No matter where you farm, you would be hard pressed to define '09 growing season as normal. Of course, you might be hard pressed to define 'normal.' The best answer is that for 2010, a 'normal' season won't be what unfolded in 2009!
What lessons, if any, came out of 2009? What questions did the season raise? Here are some observations. Thanks to Dave Nanda, an independent crops consultant,. Indianapolis, for helping nail down these conclusions and questions.
What we learned
#1- Given the right environment, corn yields go through the roof- It wasn't an accident that Beck's Hybrids broke 300 bushels per acre on their special 300-bushel per acre challenge plot for the third year in a row. The weather favored corn production.
#2- Corn likes cool weather- reaffirmed- Much of the crop was planted well after prime planting dates and it was the coolest July ever in the Eastern Corn Belt. Yet records approached record levels. Corn likes it cool- to a point.
#3- Still need grain dryers!- The string of falls where many dryers were never turned on ended abruptly. Advanced genetics resulting in better dry-down have helped a lot, but if Mother Nature throws a curve, high grain moisture is still an obstacle.
#4- All hybrids aren't created equal- Bob Nielsen, Purdue University, studies results of university hybrid trials in Indiana. After some quick calculations, he concluded that picking the right hybrid is still the number one way ot make more money in corn.
#5- Pests don't read textbooks- Western bean cutworm is supposedly a pest of western and northwestern states. This year it moved quickly across the top third of Indiana, and was spotted in Allen County on the far eastern edge of the state, and not just on sands. And triple-stacks without the Herculex rootworm gene didn't stop it.
Concerns raised by 2009
#1- Planters don't walk on water- If Mother Nature elects to do so, she can still bring field progress to a halt. Planting was delayed by a significant margin across much fo the Corn Belt.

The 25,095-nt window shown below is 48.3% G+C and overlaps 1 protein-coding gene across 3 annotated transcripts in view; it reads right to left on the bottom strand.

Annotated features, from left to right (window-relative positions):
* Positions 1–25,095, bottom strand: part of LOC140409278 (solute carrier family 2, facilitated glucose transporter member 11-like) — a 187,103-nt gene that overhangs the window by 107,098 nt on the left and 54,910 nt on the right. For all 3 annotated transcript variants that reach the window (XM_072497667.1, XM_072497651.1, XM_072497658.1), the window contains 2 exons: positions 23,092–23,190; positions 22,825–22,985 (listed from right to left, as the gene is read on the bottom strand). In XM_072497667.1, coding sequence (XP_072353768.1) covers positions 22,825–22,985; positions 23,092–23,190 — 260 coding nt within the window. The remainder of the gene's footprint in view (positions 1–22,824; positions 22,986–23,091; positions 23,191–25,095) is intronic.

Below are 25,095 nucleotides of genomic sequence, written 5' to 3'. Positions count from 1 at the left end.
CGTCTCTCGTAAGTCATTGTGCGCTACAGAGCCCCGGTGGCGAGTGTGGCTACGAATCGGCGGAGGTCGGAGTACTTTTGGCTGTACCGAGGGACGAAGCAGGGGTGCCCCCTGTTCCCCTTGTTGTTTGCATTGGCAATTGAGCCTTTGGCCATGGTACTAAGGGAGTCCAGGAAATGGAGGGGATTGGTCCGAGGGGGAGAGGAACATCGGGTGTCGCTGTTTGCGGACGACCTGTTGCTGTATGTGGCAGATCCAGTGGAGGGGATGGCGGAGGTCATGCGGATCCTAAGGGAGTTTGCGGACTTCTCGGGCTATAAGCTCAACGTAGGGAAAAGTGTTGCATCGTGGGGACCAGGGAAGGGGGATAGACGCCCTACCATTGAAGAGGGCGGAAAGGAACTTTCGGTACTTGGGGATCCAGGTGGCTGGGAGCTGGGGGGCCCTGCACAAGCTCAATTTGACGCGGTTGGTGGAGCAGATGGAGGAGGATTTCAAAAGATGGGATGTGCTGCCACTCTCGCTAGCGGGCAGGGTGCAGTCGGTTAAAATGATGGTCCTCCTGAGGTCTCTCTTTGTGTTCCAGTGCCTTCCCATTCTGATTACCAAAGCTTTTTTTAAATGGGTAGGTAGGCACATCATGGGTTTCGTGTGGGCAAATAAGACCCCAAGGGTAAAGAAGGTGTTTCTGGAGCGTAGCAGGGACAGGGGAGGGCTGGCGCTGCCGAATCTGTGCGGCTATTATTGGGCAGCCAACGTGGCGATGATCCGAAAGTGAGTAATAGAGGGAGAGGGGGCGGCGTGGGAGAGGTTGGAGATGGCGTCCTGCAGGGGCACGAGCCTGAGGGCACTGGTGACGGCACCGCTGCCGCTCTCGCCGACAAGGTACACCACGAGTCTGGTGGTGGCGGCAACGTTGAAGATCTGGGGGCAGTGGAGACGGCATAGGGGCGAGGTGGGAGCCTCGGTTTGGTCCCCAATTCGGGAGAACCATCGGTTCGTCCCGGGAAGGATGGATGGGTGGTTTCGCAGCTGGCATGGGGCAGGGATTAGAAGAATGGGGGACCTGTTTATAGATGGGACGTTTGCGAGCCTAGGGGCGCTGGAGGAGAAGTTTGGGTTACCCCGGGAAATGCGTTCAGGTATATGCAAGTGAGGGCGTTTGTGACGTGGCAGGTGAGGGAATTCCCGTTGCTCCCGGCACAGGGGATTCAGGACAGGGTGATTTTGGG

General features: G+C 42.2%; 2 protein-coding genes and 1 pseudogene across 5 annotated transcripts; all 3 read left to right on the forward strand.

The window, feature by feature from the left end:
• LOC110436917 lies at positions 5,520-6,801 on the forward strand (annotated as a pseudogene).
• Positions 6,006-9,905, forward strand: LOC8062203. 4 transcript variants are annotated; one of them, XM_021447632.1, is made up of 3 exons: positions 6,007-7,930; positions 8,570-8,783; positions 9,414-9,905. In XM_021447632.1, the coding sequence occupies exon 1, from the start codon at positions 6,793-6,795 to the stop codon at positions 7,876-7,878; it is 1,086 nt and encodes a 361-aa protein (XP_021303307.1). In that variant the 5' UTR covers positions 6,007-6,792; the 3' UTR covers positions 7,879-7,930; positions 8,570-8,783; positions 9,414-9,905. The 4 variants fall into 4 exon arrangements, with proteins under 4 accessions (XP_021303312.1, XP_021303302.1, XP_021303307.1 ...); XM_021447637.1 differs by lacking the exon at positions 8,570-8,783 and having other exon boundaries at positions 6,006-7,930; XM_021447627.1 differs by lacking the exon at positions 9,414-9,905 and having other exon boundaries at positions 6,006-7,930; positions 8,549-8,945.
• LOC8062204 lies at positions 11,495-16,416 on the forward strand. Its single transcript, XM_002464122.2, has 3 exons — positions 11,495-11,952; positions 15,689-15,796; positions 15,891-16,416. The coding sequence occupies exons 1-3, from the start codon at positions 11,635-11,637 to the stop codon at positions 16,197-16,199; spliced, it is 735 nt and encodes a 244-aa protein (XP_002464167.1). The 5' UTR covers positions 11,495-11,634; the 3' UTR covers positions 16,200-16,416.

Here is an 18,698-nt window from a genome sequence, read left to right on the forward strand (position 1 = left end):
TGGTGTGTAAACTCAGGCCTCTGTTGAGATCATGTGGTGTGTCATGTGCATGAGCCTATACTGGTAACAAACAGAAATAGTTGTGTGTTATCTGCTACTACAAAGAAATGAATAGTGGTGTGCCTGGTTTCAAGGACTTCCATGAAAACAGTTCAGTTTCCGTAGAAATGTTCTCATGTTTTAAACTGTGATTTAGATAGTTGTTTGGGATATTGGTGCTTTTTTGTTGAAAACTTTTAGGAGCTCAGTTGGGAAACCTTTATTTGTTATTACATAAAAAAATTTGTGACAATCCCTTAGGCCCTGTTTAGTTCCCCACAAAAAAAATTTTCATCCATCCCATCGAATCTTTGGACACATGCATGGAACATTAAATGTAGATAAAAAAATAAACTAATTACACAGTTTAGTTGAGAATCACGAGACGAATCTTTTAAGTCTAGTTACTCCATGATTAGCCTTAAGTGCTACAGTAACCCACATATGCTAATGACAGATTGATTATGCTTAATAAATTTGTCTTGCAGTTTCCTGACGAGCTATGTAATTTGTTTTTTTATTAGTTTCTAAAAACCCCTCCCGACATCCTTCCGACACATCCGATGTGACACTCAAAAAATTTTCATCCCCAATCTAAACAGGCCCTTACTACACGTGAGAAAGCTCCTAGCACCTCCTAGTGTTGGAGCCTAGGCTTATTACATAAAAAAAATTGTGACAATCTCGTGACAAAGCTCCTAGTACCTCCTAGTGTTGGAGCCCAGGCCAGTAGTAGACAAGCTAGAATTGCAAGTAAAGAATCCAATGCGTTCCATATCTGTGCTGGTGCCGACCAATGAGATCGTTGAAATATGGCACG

#2- There's a wrong day to plant every year- You just don't know when it is until after the fact! This year in the Eastern Corn Belt it was around May 8-10. Corn planted in that window struggled to emerge. Much of ti revolves around weather conditions after planting.
#3- Seemingly minor traits make big difference- Keeping ears upright into harvest so they won't risk dropping is a good thing, right? Not when ear molds are attacking big time. Hybrids which held ears upright longer tended to be more susceptible to ear molds.
#4- Disease pressure changes as weather changes- Signals from the weather as to which diseases should take off kept switching. Gray leaf spot was spreading early, before pollination, because conditions favored it. Then the mild 'winter' of July came, and gray leaf spot withered. When conditions turned favorable for it later, it returned, but typically too late to cause much yield damage.
#5- Population, row width question will take time to unravel- There are already reports circulating that twin rows did well, twin rows weren't any better and yet twin rows were better at high populations. Which do you believe? The truth, Nanda says, is that multiple tests over multiple years will be needed to create enough environments to determine how corn responds to twin rows, plus or minus, and at what populations.